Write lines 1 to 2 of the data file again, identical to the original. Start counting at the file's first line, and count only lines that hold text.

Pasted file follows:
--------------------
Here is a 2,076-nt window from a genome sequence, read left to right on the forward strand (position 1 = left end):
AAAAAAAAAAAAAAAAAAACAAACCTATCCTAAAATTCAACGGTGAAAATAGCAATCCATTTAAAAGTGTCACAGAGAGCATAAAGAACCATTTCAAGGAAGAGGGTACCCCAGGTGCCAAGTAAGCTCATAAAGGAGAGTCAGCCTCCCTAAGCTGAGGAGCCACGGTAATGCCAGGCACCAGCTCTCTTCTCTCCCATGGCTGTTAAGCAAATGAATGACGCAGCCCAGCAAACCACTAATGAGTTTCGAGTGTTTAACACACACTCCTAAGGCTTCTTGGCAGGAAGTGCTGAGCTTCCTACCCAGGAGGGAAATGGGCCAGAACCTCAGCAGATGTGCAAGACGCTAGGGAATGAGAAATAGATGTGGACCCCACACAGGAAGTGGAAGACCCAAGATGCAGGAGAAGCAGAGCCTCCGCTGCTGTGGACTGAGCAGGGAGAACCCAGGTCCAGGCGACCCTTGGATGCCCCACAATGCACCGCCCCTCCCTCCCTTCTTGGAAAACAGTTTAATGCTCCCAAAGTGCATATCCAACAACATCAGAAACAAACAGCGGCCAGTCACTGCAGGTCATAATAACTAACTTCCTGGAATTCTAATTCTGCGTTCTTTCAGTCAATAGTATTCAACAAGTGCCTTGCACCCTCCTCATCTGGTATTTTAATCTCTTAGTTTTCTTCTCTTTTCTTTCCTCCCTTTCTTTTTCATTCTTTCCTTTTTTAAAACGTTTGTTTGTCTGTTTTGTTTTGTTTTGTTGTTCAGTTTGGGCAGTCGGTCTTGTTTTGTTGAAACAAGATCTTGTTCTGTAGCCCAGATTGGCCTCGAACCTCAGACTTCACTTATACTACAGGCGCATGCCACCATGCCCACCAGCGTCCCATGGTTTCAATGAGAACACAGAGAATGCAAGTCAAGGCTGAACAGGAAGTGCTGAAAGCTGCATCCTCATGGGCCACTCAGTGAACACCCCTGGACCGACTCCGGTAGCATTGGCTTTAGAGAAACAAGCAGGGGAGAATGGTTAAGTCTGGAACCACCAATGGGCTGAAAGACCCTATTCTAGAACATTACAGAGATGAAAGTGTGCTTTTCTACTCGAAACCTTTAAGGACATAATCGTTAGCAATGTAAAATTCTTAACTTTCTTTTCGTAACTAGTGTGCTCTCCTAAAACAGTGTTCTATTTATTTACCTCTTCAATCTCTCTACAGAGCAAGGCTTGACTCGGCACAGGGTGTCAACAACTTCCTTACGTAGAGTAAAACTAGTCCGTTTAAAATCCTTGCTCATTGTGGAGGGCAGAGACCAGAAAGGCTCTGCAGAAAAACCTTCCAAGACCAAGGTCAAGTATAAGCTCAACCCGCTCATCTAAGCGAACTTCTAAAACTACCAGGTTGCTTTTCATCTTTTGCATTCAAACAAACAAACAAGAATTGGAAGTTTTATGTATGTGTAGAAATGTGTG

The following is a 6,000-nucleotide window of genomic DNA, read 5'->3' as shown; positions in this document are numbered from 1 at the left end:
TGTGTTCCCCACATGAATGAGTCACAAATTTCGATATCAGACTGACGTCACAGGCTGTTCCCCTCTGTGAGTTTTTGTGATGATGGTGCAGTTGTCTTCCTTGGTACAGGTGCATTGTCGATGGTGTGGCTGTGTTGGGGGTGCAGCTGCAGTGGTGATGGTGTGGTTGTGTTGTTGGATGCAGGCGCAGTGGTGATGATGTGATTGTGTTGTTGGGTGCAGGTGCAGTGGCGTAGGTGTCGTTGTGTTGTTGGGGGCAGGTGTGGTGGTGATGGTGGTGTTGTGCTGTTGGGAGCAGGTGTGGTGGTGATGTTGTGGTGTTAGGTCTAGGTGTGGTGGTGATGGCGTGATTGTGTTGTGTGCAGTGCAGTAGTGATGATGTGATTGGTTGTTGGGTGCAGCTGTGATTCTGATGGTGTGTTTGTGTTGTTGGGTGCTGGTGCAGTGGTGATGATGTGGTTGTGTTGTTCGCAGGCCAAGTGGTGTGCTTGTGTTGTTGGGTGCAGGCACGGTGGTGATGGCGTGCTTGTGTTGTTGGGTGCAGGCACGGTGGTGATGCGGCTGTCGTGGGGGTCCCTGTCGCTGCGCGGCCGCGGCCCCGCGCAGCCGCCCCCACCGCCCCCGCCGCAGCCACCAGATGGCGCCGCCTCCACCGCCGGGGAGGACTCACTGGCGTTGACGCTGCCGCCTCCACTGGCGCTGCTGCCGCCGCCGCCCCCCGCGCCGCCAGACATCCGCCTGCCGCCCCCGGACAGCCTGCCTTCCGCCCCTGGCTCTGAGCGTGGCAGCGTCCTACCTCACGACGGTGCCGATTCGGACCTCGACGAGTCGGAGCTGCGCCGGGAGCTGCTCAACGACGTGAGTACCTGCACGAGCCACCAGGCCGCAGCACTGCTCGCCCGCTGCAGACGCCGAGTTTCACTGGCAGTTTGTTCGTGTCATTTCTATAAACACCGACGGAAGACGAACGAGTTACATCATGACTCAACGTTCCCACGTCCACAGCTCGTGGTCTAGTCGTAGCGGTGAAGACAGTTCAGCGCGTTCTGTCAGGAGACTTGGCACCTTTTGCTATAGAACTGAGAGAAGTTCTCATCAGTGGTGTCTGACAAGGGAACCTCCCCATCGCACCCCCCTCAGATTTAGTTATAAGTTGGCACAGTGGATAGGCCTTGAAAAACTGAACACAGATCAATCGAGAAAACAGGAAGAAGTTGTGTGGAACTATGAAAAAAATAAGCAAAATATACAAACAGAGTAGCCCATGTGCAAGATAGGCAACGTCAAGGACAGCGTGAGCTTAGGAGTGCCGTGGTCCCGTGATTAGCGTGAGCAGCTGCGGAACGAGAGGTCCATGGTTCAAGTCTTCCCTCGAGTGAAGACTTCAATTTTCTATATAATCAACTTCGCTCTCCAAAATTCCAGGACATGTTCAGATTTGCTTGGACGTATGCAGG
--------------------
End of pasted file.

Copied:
Here is a 2,076-nt window from a genome sequence, read left to right on the forward strand (position 1 = left end):
AAAAAAAAAAAAAAAAAAACAAACCTATCCTAAAATTCAACGGTGAAAATAGCAATCCATTTAAAAGTGTCACAGAGAGCATAAAGAACCATTTCAAGGAAGAGGGTACCCCAGGTGCCAAGTAAGCTCATAAAGGAGAGTCAGCCTCCCTAAGCTGAGGAGCCACGGTAATGCCAGGCACCAGCTCTCTTCTCTCCCATGGCTGTTAAGCAAATGAATGACGCAGCCCAGCAAACCACTAATGAGTTTCGAGTGTTTAACACACACTCCTAAGGCTTCTTGGCAGGAAGTGCTGAGCTTCCTACCCAGGAGGGAAATGGGCCAGAACCTCAGCAGATGTGCAAGACGCTAGGGAATGAGAAATAGATGTGGACCCCACACAGGAAGTGGAAGACCCAAGATGCAGGAGAAGCAGAGCCTCCGCTGCTGTGGACTGAGCAGGGAGAACCCAGGTCCAGGCGACCCTTGGATGCCCCACAATGCACCGCCCCTCCCTCCCTTCTTGGAAAACAGTTTAATGCTCCCAAAGTGCATATCCAACAACATCAGAAACAAACAGCGGCCAGTCACTGCAGGTCATAATAACTAACTTCCTGGAATTCTAATTCTGCGTTCTTTCAGTCAATAGTATTCAACAAGTGCCTTGCACCCTCCTCATCTGGTATTTTAATCTCTTAGTTTTCTTCTCTTTTCTTTCCTCCCTTTCTTTTTCATTCTTTCCTTTTTTAAAACGTTTGTTTGTCTGTTTTGTTTTGTTTTGTTGTTCAGTTTGGGCAGTCGGTCTTGTTTTGTTGAAACAAGATCTTGTTCTGTAGCCCAGATTGGCCTCGAACCTCAGACTTCACTTATACTACAGGCGCATGCCACCATGCCCACCAGCGTCCCATGGTTTCAATGAGAACACAGAGAATGCAAGTCAAGGCTGAACAGGAAGTGCTGAAAGCTGCATCCTCATGGGCCACTCAGTGAACACCCCTGGACCGACTCCGGTAGCATTGGCTTTAGAGAAACAAGCAGGGGAGAATGGTTAAGTCTGGAACCACCAATGGGCTGAAAGACCCTATTCTAGAACATTACAGAGATGAAAGTGTGCTTTTCTACTCGAAACCTTTAAGGACATAATCGTTAGCAATGTAAAATTCTTAACTTTCTTTTCGTAACTAGTGTGCTCTCCTAAAACAGTGTTCTATTTATTTACCTCTTCAATCTCTCTACAGAGCAAGGCTTGACTCGGCACAGGGTGTCAACAACTTCCTTACGTAGAGTAAAACTAGTCCGTTTAAAATCCTTGCTCATTGTGGAGGGCAGAGACCAGAAAGGCTCTGCAGAAAAACCTTCCAAGACCAAGGTCAAGTATAAGCTCAACCCGCTCATCTAAGCGAACTTCTAAAACTACCAGGTTGCTTTTCATCTTTTGCATTCAAACAAACAAACAAGAATTGGAAGTTTTATGTATGTGTAGAAATGTGTG